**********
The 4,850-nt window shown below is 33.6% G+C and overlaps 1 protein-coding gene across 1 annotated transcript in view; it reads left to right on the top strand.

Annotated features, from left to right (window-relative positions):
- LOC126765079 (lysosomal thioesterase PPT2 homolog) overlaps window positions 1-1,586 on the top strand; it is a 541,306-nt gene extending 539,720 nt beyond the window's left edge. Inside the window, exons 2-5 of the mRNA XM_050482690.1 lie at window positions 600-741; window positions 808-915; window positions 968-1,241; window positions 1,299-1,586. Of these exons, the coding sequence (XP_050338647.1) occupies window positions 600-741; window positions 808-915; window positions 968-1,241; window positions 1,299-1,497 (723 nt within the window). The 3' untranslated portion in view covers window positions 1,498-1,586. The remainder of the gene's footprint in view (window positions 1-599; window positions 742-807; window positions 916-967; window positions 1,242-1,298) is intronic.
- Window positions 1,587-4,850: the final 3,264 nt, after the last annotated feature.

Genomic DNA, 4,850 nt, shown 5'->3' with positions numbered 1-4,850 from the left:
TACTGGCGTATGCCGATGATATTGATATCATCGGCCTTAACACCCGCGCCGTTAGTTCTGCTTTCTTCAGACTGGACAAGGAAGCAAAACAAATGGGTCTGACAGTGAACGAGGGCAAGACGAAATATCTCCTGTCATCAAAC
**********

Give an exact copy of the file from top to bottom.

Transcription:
The 4,850-nt window shown below is 33.6% G+C and overlaps 1 protein-coding gene across 1 annotated transcript in view; it reads left to right on the top strand.

Annotated features, from left to right (window-relative positions):
- LOC126765079 (lysosomal thioesterase PPT2 homolog) overlaps window positions 1-1,586 on the top strand; it is a 541,306-nt gene extending 539,720 nt beyond the window's left edge. Inside the window, exons 2-5 of the mRNA XM_050482690.1 lie at window positions 600-741; window positions 808-915; window positions 968-1,241; window positions 1,299-1,586. Of these exons, the coding sequence (XP_050338647.1) occupies window positions 600-741; window positions 808-915; window positions 968-1,241; window positions 1,299-1,497 (723 nt within the window). The 3' untranslated portion in view covers window positions 1,498-1,586. The remainder of the gene's footprint in view (window positions 1-599; window positions 742-807; window positions 916-967; window positions 1,242-1,298) is intronic.
- Window positions 1,587-4,850: the final 3,264 nt, after the last annotated feature.

Genomic DNA, 4,850 nt, shown 5'->3' with positions numbered 1-4,850 from the left:
TACTGGCGTATGCCGATGATATTGATATCATCGGCCTTAACACCCGCGCCGTTAGTTCTGCTTTCTTCAGACTGGACAAGGAAGCAAAACAAATGGGTCTGACAGTGAACGAGGGCAAGACGAAATATCTCCTGTCATCAAAC